GameDev General

Pages: 12345... 7
What are sin and cos?

Wikipedia gives a complex answer.
What are sin and cos?

Opposite over Hypotenuse and Adjacent over Hypotenuse.
Second link on google
Thanks I guess.

How can I calculate where parts of a GUI go?
closed account (3qX21hU5)
The same way you calculate where everything else goes? Use the coordinate system...
Coordinate system? Those are world coordinates.

I want to place it on specified pixels, similar to SFML.
If you're using OpenGL you should just be able to draw Quads (IIRC).
I am drawing quads. I can't figure out how to make it pixel-perfect, it's always too big.
OpenGL expects the coords you give it to be in clip space. This means that (after perspective divide):

X= -1 is the left edge of the screen
X= +1 is the right edge of the screen
Y= -1 is the bottom of the screen
Y= +1 is the top of the screen

If you want to plot something in "pixels" you will need to scale your positions to that boundary. This could be done like so:

out.x = in.x / (screensize.x / 2);
out.y = in.y / (screensize.y / 2);

Or you could set up a matrix to do the same thing.

Of course... if you read the arcsynthesis tutorial... all of this should become apparent. ;P Seriously... read that thing. I know it's big... but if you're serious about learning OpenGL, it's amazing.
It starts with Shader 3.0 though. My computer can run it, but I'd like 2.0 shader tutorials.

(Which are surprisingly scarce. All I find is fixed-function pipeline and 3.0+)
Last edited on
Are you making games for current and future computers, or are you making games for old relics? ;P

OpenGL 2.x and OpenGL 3.x are completely different beasts. So it makes sense that if he's explaining 3.x he's not going to talk about 2.x. It's like talking about Win95 in a WinXP tutorial.
Last edited on
Both I guess. Lol.

But are there any tutorials on it? I found one but I lost it in a power outage.

Speaking of old machines I actually have a vintage machine in my room. I use it as a media server. I back up my work on there.

I think it's a Dell Optiplex gx110. (Something like that).
Last edited on
You may as well forget about supporting both OpenGL 2.x and 3.x; like Disch said, they're completely different and to try to support both would make your code needlessly complex.

I don't know how much it differs from 3.x, but I even found a book about 4.x a while back: (seems like the server is down though)
I want to use 2.0 shaders.

I have a minimum spec base machine I'd like to support. Wouldn't older shaders work on new hardware? How does minecraft do it?
Last edited on
I don't know much about OpenGL tbh.

On a different note;
How do other people calculate framerates? Here is the code I'm using:
class framerate_calculator {
    framerate_calculator() : current_sample(0), nb_samples(0), samples_total(0.f)

    void sample(float value)
        samples_total -= samples[current_sample];
        samples[current_sample] = value;
        samples_total += samples[current_sample];
        if (++current_sample >= max_samples)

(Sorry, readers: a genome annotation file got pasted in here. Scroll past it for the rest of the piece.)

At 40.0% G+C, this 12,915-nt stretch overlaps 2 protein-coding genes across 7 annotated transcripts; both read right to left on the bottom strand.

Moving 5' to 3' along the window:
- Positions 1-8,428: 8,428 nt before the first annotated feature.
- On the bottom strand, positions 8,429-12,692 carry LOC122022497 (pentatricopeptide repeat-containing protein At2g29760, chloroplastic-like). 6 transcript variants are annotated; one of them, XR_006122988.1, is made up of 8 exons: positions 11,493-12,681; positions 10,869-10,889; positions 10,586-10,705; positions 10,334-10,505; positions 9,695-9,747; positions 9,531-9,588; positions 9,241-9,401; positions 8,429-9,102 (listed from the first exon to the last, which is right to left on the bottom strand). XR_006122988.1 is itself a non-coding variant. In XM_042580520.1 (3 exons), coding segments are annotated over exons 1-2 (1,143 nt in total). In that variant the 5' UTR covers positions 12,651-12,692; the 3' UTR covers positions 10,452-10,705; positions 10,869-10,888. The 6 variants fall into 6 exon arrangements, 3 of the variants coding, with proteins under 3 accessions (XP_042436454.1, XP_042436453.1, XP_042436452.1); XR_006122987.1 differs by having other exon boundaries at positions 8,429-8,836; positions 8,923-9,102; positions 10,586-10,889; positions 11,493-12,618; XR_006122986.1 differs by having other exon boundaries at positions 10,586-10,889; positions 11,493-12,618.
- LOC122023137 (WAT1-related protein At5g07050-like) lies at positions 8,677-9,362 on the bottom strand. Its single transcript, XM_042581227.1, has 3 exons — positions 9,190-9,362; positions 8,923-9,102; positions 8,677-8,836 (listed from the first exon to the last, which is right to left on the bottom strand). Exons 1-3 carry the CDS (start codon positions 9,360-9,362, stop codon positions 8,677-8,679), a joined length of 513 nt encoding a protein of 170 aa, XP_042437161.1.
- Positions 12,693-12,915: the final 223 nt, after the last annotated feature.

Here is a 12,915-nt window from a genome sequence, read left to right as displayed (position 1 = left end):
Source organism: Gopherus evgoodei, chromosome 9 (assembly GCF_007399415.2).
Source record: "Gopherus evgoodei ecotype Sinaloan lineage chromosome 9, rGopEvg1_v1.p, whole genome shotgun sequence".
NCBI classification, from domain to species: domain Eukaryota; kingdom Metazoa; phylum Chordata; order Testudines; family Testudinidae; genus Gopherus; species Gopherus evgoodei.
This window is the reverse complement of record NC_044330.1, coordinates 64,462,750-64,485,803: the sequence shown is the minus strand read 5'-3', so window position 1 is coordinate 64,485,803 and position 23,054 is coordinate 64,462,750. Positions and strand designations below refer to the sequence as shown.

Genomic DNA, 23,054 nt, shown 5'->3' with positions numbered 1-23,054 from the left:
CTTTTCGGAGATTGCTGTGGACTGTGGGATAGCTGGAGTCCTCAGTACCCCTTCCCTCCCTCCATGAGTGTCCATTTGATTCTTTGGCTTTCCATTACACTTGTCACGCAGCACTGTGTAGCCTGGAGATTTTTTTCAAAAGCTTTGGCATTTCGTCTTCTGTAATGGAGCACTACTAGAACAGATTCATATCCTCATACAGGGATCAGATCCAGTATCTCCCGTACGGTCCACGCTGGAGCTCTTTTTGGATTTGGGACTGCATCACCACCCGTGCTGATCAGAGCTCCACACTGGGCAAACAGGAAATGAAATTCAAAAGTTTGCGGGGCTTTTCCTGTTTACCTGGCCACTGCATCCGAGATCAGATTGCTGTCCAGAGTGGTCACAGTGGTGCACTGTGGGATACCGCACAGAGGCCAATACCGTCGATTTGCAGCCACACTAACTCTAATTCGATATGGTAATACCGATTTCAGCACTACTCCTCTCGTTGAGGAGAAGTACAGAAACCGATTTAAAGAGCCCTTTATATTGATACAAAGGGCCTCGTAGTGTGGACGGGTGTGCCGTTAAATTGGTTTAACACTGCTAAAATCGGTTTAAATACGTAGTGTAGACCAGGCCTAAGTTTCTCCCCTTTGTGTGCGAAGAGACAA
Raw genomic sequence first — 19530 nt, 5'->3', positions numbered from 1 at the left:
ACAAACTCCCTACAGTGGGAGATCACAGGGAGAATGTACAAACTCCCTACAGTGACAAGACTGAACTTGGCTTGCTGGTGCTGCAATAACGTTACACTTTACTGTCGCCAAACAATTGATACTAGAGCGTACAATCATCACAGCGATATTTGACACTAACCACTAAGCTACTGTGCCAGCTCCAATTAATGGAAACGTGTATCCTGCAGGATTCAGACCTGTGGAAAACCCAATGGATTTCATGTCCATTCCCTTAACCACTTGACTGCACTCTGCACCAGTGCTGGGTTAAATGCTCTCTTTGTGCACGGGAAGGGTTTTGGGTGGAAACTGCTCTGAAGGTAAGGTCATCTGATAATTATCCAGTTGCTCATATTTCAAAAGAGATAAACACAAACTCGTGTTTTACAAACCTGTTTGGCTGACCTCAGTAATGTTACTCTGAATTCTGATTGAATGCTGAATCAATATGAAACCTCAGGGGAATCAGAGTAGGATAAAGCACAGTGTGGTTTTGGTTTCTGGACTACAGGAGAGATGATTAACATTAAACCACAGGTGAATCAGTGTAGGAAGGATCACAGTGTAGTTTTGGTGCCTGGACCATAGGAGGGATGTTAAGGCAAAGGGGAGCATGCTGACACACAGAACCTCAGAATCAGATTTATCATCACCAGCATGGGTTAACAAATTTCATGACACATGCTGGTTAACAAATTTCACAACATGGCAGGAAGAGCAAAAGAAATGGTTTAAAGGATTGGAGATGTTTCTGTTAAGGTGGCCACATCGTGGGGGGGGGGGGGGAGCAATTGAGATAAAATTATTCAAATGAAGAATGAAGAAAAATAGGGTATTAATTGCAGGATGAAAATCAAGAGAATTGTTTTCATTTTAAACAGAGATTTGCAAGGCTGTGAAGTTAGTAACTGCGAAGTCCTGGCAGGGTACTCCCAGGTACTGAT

current_sample = 0;
        if (nb_samples < max_samples)

    unsigned value() const
        return unsigned(1.f / (samples_total / float(nb_samples)));
    static constexpr std::size_t max_samples = 100uL;
    std::array<float, max_samples> samples;
    std::size_t current_sample;
    std::size_t nb_samples;
    float samples_total;

It works well if I set the framerate limit to 60, but if I increase it to 100 or remove it altogether, then I get an error that seems to scale (perhaps exponentially) with the framerate, e.g. for a limit of 100 fps the error is only ~2 fps (so it will display 98-100), but if I set the limit to 300 then the displayed framerate is between 190 and 250 fps, although the error probably doesn't account for all of that, but since the main loop currently does nothing other than process events, it should easily be able to maintain 300 fps (and indeed if I remove the limit altogether I get a reading of 350-380 fps, though part of the difference is likely to be down to the overhead of sf::Window::setFramerateLimit). I thought maybe the error was due to epsilon values in floating point calculation. Is there some way I can account for it?

Also, how can I make the change in the framerate smoother? I thought of using weight values but I couldn't see where to actually apply them to the values -- applying weights of 0.1 and 0.9 to the subtraction and addition respectively (and then in reverse) just makes the value either decrease (and then overflow) or increase. Manipulating the frequency of samples (currently every frame) or how often the mean is calculated (currently every 100th frame) makes it more stable, but isn't a real solution. I want something that turns it into a curve--perhaps a sigmoid function (edit: tried the sigmoid and arc tangent functions; they didn't really work)?
Last edited on
closed account (3qX21hU5)
On a different note;
How do other people calculate framerates? Here is the code I'm using:

For frame rates I use something similar to what Laurent did here .
Last edited on
Thanks for the link, I'll check it out.
Last edited on
How many triangles should each "chunk" of my map take. I started off with 2048, however that just looks pointy.
The big trick to making polygons look smooth is not as much about "more polygons" as you might think. It is more about lighting and proper usage of normals and normal maps.

Again the arcsynthesis tutorial goes over all of that.
Thanks for that link, I bookmarked it for when and if I get into 3D game programming.
Is assembler ever used nowadays in Game Programming?
Pages: 12345... 7